Between 1846 and 1848, Charles Guillain, assisted by Vernet, the helmsman of the frigate “Le Ducouëdic,” took a series of daguerreotypes while on an expedition along the coast of east Africa. The daguerreotypes are portraits of African and Arabic people of all ages and gender. They were taken during a remarkable period of intense experiment in the development of photography that started on January 1839 when the physicist François Arago, during a session of the Académie des Sciences de Paris, presented a new process developed by the French inventor Jacques Daguerre. The daguerreotypes were to modify people’s perception of the world and its representations, both in artistic and scientific fields.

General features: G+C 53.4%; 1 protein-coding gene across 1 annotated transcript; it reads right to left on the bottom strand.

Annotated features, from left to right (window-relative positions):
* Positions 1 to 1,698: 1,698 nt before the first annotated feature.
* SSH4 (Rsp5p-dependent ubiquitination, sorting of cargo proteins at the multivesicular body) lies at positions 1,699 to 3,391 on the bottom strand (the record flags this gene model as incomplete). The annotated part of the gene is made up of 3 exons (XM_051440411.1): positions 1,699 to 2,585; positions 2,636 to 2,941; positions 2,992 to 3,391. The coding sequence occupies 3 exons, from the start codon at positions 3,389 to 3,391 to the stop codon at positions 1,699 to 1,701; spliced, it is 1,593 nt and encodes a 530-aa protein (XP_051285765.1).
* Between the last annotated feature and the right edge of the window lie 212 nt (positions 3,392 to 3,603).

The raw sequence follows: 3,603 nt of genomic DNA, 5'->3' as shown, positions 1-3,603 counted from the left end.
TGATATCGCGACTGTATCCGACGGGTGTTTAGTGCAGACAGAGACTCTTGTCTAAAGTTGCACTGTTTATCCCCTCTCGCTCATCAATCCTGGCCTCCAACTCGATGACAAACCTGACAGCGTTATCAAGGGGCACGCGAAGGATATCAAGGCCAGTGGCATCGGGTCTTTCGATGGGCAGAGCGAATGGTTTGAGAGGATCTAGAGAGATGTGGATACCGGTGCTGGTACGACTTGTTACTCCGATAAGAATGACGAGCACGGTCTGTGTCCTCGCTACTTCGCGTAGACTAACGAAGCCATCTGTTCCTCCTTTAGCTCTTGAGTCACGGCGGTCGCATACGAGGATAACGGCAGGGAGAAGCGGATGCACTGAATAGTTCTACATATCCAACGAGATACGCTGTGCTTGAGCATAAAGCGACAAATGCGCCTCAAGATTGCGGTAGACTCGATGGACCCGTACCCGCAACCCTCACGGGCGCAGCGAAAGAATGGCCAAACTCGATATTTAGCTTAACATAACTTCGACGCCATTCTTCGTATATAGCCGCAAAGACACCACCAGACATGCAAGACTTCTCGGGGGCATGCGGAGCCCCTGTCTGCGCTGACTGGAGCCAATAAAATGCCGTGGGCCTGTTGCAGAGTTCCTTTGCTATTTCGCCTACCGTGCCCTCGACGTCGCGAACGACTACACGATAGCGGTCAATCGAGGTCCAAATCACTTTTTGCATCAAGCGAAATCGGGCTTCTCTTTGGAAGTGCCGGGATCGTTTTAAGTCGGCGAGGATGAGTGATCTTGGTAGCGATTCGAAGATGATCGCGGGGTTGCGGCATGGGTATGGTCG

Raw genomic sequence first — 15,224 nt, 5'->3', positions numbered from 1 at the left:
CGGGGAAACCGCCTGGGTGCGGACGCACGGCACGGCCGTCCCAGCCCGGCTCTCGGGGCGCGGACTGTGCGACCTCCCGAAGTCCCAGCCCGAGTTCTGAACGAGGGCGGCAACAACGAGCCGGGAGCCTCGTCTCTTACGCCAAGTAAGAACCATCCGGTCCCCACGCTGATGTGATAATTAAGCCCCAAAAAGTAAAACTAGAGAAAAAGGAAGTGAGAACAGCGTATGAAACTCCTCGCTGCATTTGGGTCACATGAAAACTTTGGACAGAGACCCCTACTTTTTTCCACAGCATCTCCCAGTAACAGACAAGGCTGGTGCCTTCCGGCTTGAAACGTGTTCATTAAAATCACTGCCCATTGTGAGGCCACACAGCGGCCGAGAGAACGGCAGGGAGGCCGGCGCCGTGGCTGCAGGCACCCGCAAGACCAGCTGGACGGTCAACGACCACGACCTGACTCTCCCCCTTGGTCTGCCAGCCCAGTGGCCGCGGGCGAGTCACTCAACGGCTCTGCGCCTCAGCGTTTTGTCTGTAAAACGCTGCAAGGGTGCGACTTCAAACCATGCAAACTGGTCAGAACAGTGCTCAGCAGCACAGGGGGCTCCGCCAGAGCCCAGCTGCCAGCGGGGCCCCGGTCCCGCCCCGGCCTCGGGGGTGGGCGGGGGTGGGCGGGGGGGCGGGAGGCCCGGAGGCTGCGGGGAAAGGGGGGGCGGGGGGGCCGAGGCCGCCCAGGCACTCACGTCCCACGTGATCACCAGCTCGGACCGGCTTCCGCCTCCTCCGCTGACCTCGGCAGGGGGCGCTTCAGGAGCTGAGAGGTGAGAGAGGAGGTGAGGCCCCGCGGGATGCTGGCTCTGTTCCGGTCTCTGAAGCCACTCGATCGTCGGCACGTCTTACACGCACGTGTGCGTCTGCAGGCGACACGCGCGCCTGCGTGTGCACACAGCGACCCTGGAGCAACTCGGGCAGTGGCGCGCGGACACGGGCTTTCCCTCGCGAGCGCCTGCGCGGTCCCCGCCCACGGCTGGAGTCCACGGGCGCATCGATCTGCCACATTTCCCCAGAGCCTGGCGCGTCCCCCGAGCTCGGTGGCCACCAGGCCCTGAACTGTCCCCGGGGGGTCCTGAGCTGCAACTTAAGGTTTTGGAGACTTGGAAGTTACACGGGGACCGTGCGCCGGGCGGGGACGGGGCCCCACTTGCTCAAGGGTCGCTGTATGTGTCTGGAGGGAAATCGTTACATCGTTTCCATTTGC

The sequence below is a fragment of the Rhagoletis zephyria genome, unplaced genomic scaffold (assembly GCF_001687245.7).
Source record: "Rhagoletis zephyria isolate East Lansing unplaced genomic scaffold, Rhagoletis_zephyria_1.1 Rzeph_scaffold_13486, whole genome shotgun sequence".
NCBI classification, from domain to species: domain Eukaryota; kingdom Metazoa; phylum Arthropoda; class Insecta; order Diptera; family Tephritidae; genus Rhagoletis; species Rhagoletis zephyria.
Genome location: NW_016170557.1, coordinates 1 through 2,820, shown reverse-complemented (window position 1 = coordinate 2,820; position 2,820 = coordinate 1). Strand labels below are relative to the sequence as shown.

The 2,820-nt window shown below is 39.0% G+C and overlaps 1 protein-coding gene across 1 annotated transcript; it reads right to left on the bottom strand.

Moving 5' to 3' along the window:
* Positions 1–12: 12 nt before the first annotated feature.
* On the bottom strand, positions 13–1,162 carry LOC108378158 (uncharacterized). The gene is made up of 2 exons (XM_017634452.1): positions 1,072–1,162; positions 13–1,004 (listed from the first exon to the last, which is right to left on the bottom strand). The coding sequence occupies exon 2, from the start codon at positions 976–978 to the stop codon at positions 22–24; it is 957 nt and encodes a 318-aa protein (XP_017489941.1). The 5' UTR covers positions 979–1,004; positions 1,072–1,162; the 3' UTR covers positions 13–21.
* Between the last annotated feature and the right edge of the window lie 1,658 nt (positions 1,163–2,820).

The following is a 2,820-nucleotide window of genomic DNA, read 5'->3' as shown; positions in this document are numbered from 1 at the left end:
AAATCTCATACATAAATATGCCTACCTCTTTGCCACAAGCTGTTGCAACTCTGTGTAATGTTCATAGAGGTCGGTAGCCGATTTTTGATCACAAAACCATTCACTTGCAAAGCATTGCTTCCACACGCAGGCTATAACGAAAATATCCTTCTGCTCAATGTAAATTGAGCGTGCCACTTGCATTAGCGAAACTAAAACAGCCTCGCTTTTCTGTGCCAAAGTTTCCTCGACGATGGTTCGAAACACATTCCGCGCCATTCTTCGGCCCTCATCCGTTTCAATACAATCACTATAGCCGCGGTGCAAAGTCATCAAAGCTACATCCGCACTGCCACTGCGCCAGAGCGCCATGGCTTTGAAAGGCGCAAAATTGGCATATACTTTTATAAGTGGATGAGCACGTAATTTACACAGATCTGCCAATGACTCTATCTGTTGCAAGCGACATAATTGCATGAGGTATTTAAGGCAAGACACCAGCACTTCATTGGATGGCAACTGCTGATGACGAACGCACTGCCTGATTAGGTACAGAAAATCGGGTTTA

This is a proof print before the text.
Unbound blog of the Smithsonian Libraries and Archives. https://blog.library.si.edu/blog/2015/05/13/guillain3/#.YrUzouzMJqt cited Jan 26, 2023